Trial-a-trade Day at William Angliss TAFE
A career in chocolate-making, baking and even butchery has never looked as enticing as it did at the William Angliss Institute's (new window) Trial-a-Trade day on Saturday 20 March 2010.
The centre for Hospitality, Tourism and the Culinary Arts on La Trobe St in Melbourne was more like Willy Wonka's chocolate factory than an institute of TAFE when it opened its doors to 109 very excited 14-18-year-olds.
The annual event is a chance for young people to get a sneak peek into the food and hospitality industries. There were none of the boring speeches or lecturers flogging course guides you'd normally get at a TAFE or university open day, however.
Instead these budding chefs and maitre d's were quickly given uniforms and divided into groups for five hours of hands-on experience in everything from truffle-making to baking bread and setting the table for lunch.
The chocolatiers of tomorrow
In the confectioner's department it was a chocolate-lover's dream come true.
Surrounded by every type of sweet treat imaginable, some of the 30 wannabe chocolatiers couldn't believe their luck when their teacher-for-the-day showed them how to make rocky roads and gooey truffles.
Others came very close to drooling when they started moulding their own chocolate bunnies, taking it in turns to decorate them with edible glitter.
And a few other students dipped their fingers in the melted chocolate when they thought no-one was looking.
Sarah, 16, said it was one of the best days of her life and not just because she got to take a pile of free chocolate home.
"I had a ball making things out of chocolate. It was a great opportunity for me see if I would enjoy a career in chocolate-making some day in the future. And if I was any good at it," she said.
The bakers of tomorrow
Down the hall, the bakers of tomorrow were just adding the finishing touches to their cupcakes.
They'd already baked their own bread and made lamingtons. All that was left to do was put the buttercream icing on their cupcakes.
The choice of icing colour was endless, and with literally a rainbow in front of them, some decided to see how many different colours of icing they could get onto one tiny cupcake.
While most of the students had never had any formal cooking lessons their teacher, Greg Williams, wasn't treating them like babies.
Instead he controlled the cupcake icing with military precision, making sure his budding bakers were being as neat and tidy as a group of teenagers could possibly be.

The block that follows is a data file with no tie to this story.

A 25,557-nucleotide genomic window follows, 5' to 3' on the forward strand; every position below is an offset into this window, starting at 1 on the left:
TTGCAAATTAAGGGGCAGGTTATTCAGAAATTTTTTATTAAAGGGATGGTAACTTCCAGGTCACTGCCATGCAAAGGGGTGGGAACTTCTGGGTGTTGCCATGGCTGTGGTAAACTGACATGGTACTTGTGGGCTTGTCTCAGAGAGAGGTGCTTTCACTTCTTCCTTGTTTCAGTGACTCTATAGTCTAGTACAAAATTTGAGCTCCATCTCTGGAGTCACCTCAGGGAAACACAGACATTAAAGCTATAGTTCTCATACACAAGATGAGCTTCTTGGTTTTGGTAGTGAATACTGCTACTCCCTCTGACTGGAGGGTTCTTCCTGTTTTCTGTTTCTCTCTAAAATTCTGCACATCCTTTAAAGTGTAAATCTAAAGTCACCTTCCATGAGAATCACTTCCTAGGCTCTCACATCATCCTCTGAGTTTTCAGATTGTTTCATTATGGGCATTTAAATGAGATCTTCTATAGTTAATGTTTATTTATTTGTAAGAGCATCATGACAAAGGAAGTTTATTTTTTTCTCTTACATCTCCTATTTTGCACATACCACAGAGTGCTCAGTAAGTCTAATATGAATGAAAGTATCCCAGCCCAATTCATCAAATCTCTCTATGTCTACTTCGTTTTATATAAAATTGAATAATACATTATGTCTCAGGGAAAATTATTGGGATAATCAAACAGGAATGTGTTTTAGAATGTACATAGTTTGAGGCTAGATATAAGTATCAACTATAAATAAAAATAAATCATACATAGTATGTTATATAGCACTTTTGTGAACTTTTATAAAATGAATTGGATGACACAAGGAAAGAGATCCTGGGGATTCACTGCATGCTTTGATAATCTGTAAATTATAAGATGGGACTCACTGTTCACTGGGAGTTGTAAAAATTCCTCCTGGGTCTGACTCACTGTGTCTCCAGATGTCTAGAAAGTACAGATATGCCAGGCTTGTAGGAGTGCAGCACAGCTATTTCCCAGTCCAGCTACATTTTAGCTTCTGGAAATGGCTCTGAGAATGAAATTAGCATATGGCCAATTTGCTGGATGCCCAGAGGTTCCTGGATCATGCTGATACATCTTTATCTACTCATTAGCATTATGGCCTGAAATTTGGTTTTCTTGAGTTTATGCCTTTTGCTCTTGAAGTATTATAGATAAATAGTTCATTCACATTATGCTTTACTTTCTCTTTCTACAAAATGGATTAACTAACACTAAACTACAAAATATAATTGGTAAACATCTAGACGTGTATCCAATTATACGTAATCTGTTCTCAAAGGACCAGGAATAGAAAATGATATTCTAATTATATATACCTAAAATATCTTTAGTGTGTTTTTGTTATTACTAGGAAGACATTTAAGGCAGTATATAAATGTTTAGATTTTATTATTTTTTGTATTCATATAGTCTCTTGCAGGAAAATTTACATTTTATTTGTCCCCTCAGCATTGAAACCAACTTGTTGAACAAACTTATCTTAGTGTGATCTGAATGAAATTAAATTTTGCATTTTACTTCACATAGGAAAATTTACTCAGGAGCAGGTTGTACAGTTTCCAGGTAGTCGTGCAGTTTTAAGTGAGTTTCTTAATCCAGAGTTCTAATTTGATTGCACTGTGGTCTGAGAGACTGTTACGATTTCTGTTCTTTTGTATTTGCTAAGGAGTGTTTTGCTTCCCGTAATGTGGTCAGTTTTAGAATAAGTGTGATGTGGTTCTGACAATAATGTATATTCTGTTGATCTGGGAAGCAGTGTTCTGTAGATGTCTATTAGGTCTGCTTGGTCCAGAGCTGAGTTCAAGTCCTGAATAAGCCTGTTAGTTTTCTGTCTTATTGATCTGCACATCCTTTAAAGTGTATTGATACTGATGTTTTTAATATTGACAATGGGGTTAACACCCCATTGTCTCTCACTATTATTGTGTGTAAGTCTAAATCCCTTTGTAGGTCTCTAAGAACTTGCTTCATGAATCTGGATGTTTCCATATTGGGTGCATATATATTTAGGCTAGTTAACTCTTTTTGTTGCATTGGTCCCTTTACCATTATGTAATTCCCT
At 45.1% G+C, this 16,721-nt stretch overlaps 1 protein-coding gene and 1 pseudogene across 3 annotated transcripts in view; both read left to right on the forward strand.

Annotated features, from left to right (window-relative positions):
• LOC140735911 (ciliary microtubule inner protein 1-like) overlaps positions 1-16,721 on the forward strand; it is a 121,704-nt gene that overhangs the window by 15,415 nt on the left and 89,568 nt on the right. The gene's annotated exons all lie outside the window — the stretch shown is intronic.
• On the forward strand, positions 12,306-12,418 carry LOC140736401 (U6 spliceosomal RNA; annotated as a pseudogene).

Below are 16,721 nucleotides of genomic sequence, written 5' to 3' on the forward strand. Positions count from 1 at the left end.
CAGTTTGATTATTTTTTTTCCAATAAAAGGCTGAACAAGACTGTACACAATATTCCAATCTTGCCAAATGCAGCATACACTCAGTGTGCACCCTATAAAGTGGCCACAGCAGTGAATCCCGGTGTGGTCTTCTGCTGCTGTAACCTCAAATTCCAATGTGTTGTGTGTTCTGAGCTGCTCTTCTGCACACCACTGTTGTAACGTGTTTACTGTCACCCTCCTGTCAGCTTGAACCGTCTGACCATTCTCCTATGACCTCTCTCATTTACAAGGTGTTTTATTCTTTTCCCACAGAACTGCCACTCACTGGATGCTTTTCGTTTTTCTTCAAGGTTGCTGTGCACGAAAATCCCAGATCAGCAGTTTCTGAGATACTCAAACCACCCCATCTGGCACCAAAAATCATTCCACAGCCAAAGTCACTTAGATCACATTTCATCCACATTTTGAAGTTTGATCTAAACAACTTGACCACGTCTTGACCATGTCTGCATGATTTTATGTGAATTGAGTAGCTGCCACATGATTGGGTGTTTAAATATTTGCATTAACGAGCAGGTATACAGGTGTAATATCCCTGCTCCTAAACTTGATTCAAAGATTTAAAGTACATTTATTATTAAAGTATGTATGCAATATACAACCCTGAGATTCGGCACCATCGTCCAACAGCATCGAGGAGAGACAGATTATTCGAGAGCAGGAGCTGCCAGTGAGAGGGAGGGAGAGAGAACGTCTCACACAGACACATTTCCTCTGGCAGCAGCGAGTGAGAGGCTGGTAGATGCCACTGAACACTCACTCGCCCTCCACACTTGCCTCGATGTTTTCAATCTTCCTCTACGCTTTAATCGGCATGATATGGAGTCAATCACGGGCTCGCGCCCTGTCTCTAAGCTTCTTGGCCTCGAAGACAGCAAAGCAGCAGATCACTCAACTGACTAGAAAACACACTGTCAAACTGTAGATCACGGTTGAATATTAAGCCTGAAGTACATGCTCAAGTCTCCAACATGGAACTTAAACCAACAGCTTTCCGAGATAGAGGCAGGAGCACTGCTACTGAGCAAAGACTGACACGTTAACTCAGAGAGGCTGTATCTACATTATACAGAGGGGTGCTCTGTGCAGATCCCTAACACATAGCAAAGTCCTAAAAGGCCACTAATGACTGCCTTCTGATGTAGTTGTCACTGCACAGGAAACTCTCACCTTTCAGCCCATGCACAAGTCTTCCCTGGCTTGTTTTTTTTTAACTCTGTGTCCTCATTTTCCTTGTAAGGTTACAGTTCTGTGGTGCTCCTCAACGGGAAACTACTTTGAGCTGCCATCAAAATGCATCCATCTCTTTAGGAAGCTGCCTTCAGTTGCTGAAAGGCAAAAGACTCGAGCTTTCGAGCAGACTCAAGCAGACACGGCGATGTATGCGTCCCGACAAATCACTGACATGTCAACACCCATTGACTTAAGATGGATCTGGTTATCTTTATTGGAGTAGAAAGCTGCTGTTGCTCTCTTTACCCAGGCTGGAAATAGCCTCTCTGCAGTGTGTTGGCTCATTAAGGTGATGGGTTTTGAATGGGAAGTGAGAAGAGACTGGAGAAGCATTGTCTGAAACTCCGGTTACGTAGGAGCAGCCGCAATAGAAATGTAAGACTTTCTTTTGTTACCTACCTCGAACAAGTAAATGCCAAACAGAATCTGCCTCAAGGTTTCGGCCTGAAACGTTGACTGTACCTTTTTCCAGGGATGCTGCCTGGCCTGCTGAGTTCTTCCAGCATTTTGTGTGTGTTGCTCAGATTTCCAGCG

"The Trial-a-Trade day is a fantastic way for the kids to pick up skills in baking, bread production and most importantly health and safety procedures," Mr Williams said.
"I show them how to do things first but then they actually got to try making bread or cupcakes by themselves. They've even made their own fancy bread rolls today."
The waiters and hoteliers of tomorrow
The Trial-a-Trade day isn't just for wannabe chefs and bakers, though.
Potential hoteliers and waiters also got to experience a day-on-the-job during the event, setting up one of the conference rooms for lunch.
Sure, it may have only been for their fellow students, but these young people checked and double-checked that every napkin, plate and glass was perfectly placed.
Alex, 17, said he wanted to do the hospitality side of the Trial-a-Trade day because he'd always been interested in working behind the scenes at a hotel.
"I loved that show Las Vegas and thought I'd better check it out and see what it's like," he said. "Now I'm convinced it's the perfect job for me. I had so much fun today!"
Discovering career pathways
This is the third year the William Angliss Institute has held the Trial-a-Trade day.
In a press release, the Institute's Culinary and Food Processing Manager Gordon Talty said the feedback from young people had been astounding.
"It's a fun way for students to not only pick up basic skills but also to gain a realistic impression of the industry," he said.
"It's also an ideal opportunity for youngsters to follow their passion, discover a career pathway or even realise a talent they never knew they had."
If you want to be part of the Trial-a-Trade day in 2011, you have to be quick. Events Coordinator Heng Le said for the 2010 event they were bombarded with more students than there were places.
"We printed flyers and went on the radio, but we really didn't have to. We were booked out months ago," he said.
"It's not really a surprise though. There's nothing like Trial-a-Trade and the hands-on look it provides young people interested in cooking and hospitality."
So if you're dreaming of being the next Gordon Ramsay or running a Hilton hotel, check out the William Angliss Institute's website (new window) and keep an eye out for the next Trial-a-Trade day. Who knows? You might discover a passion you never knew you had!
Check out our Career profiles and Apprenticeships & traineeships sections for more information about getting a job in the hospitality industry, and our TAFE & training section for more about studying at TAFE. For more articles about Work and study, check out our Articles archive.
Articles Written by Elisa
The content of these stories and articles are provided for information and entertainment purposes only. The views expressed are those of our roving reporters/editorial team members and do not necessarily reflect those of the Victorian Government. While every endeavour is made to ensure the currency, accuracy and authenticity of content, it can not be guaranteed. The Victorian Government does not accept any liabilities for any loss, damage, cost or expense you or others might incur as a result of the information or advice (or the use of it) on this website or in the articles. People using the site should undertake responsibility for assessing the relevance and accuracy of its content.